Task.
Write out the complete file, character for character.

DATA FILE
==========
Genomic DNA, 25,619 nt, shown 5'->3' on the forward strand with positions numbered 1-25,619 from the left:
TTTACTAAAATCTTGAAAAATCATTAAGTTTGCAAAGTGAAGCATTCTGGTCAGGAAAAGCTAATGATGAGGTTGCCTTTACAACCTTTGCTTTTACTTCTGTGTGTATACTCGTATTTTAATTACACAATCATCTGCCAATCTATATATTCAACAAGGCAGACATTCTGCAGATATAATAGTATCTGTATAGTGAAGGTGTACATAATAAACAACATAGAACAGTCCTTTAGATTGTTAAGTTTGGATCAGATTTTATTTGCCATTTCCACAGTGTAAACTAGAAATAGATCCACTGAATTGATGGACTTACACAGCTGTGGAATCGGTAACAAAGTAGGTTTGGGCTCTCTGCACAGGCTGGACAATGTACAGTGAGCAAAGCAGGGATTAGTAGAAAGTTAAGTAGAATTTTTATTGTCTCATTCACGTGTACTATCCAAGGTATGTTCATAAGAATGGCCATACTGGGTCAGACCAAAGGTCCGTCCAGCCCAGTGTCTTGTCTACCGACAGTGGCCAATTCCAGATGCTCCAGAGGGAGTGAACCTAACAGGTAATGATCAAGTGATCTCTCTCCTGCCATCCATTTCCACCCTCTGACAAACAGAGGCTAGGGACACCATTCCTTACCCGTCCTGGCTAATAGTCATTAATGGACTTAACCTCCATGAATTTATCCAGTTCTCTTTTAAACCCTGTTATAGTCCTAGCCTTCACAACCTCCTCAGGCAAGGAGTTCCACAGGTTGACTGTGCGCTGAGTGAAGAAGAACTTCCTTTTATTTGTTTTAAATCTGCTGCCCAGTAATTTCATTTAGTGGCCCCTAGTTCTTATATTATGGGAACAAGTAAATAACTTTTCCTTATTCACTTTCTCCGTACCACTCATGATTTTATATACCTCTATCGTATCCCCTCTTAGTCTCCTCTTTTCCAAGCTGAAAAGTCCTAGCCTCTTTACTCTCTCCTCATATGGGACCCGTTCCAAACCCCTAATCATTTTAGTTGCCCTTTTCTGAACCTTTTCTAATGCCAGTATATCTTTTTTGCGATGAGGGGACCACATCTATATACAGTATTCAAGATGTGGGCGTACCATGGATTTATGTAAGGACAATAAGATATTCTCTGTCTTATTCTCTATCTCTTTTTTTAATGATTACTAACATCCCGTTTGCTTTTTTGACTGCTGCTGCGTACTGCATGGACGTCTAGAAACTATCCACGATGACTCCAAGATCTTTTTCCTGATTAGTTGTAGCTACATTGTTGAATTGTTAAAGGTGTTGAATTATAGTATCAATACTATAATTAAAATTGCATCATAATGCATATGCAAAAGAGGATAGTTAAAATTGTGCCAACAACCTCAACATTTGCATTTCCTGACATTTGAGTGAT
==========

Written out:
Genomic DNA, 25,619 nt, shown 5'->3' on the forward strand with positions numbered 1-25,619 from the left:
TTTACTAAAATCTTGAAAAATCATTAAGTTTGCAAAGTGAAGCATTCTGGTCAGGAAAAGCTAATGATGAGGTTGCCTTTACAACCTTTGCTTTTACTTCTGTGTGTATACTCGTATTTTAATTACACAATCATCTGCCAATCTATATATTCAACAAGGCAGACATTCTGCAGATATAATAGTATCTGTATAGTGAAGGTGTACATAATAAACAACATAGAACAGTCCTTTAGATTGTTAAGTTTGGATCAGATTTTATTTGCCATTTCCACAGTGTAAACTAGAAATAGATCCACTGAATTGATGGACTTACACAGCTGTGGAATCGGTAACAAAGTAGGTTTGGGCTCTCTGCACAGGCTGGACAATGTACAGTGAGCAAAGCAGGGATTAGTAGAAAGTTAAGTAGAATTTTTATTGTCTCATTCACGTGTACTATCCAAGGTATGTTCATAAGAATGGCCATACTGGGTCAGACCAAAGGTCCGTCCAGCCCAGTGTCTTGTCTACCGACAGTGGCCAATTCCAGATGCTCCAGAGGGAGTGAACCTAACAGGTAATGATCAAGTGATCTCTCTCCTGCCATCCATTTCCACCCTCTGACAAACAGAGGCTAGGGACACCATTCCTTACCCGTCCTGGCTAATAGTCATTAATGGACTTAACCTCCATGAATTTATCCAGTTCTCTTTTAAACCCTGTTATAGTCCTAGCCTTCACAACCTCCTCAGGCAAGGAGTTCCACAGGTTGACTGTGCGCTGAGTGAAGAAGAACTTCCTTTTATTTGTTTTAAATCTGCTGCCCAGTAATTTCATTTAGTGGCCCCTAGTTCTTATATTATGGGAACAAGTAAATAACTTTTCCTTATTCACTTTCTCCGTACCACTCATGATTTTATATACCTCTATCGTATCCCCTCTTAGTCTCCTCTTTTCCAAGCTGAAAAGTCCTAGCCTCTTTACTCTCTCCTCATATGGGACCCGTTCCAAACCCCTAATCATTTTAGTTGCCCTTTTCTGAACCTTTTCTAATGCCAGTATATCTTTTTTGCGATGAGGGGACCACATCTATATACAGTATTCAAGATGTGGGCGTACCATGGATTTATGTAAGGACAATAAGATATTCTCTGTCTTATTCTCTATCTCTTTTTTTAATGATTACTAACATCCCGTTTGCTTTTTTGACTGCTGCTGCGTACTGCATGGACGTCTAGAAACTATCCACGATGACTCCAAGATCTTTTTCCTGATTAGTTGTAGCTACATTGTTGAATTGTTAAAGGTGTTGAATTATAGTATCAATACTATAATTAAAATTGCATCATAATGCATATGCAAAAGAGGATAGTTAAAATTGTGCCAACAACCTCAACATTTGCATTTCCTGACATTTGAGTGAT